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Look at this question: Does the universe have a center?. (original, unpopular)

Now, look at this one: Did the Big Bang happen at a point?. (duplicate, famous)

If you notice, the duplicate post has a comment by a moderator that redirects to the original post: Duplicate post's comment

Now, the original post has this message with its strange reason to close (that redirects to the duplicate post): Original post's closure message

Looks like a paradox, right?


In summary, we see that the original question is closed, being unpopular, but the duplicate is not. Does this imply we should not mark a duplicate post as a duplicate if the original post is not-so-popular?

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    $\begingroup$ No, you are misunderstanding. The unpopular older question is being closed as duplicate of the popular newer question so that the thread is being consolidated into the popular newer question. The popular newer question is marked as duplicate of the older question but not closed. This way, we see that both questions are duplicates of each other and are intricately linked, and all new discussion goes to the popular question. $\endgroup$ Jul 10, 2023 at 3:34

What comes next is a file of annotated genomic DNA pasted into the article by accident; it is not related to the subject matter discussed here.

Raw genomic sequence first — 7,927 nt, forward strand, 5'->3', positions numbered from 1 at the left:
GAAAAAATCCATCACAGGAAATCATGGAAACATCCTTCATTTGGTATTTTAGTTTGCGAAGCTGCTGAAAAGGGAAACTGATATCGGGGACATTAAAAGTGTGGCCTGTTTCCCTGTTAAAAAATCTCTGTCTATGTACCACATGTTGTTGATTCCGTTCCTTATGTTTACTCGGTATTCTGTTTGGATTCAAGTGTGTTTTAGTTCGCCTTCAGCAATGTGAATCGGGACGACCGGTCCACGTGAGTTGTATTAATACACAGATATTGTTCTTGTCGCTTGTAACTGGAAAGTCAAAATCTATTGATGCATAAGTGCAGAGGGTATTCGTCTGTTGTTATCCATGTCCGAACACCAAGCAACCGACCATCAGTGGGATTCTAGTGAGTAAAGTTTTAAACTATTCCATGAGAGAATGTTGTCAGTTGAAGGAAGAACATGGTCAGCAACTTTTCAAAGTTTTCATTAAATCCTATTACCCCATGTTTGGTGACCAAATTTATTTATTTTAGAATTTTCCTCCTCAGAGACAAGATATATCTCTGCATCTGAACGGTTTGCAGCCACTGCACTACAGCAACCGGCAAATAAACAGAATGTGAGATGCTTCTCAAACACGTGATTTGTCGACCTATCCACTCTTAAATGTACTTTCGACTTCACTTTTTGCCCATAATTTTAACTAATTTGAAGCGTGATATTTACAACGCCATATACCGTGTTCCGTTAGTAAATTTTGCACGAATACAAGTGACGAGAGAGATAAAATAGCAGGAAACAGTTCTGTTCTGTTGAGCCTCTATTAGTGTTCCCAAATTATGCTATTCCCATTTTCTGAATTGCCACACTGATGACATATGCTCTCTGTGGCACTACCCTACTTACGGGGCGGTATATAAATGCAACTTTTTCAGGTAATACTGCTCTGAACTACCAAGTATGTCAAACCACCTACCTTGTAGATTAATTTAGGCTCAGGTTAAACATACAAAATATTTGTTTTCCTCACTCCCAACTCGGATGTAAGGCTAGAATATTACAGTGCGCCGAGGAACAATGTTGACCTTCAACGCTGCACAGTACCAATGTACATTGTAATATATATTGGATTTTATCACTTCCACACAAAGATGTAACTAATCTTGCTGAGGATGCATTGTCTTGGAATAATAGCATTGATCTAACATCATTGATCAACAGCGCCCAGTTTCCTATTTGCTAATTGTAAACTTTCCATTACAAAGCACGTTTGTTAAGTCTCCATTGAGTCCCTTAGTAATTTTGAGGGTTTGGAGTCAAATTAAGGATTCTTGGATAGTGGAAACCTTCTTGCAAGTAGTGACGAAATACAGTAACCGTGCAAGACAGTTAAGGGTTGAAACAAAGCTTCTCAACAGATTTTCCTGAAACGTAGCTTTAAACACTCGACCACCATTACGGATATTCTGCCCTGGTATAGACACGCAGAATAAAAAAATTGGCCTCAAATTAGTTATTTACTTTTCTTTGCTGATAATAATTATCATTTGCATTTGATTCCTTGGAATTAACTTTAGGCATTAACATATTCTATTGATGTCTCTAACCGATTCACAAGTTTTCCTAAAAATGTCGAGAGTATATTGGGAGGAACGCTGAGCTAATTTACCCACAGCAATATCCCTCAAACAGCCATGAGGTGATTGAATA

• $\begingroup$ @naturallyInconsistent, thanks for your valuable response. However, I have a question: Why our new Stack Exchange minds are so obsessed with closing questions that too could grow if given some time (perhaps more than the less-popular questions -- like <10 upvotes)? Don't you think there should be a mentioned rule about this? For example, if the original post has less than 10 upvotes, the dupe question could work as a checkpoint of the same question asked a long ago that has gone inactive. $\endgroup$
    – Rohan Bari
    Jul 10, 2023 at 11:19
  • $\begingroup$ Duplicates are not found instantly and automatically. Very good answers to a later unrecognized duplicate can in fact drive upvotes to the question itself. This certainly seems to be the case here - the answer is the highly valued part, making this question the canonical one to point to regardless of it being later in time than the other one. $\endgroup$
    – Jon Custer
    Jul 10, 2023 at 18:42
  • $\begingroup$ For some background, consider this Meta thread. $\endgroup$
    – Kyle Kanos
    Jul 11, 2023 at 1:45

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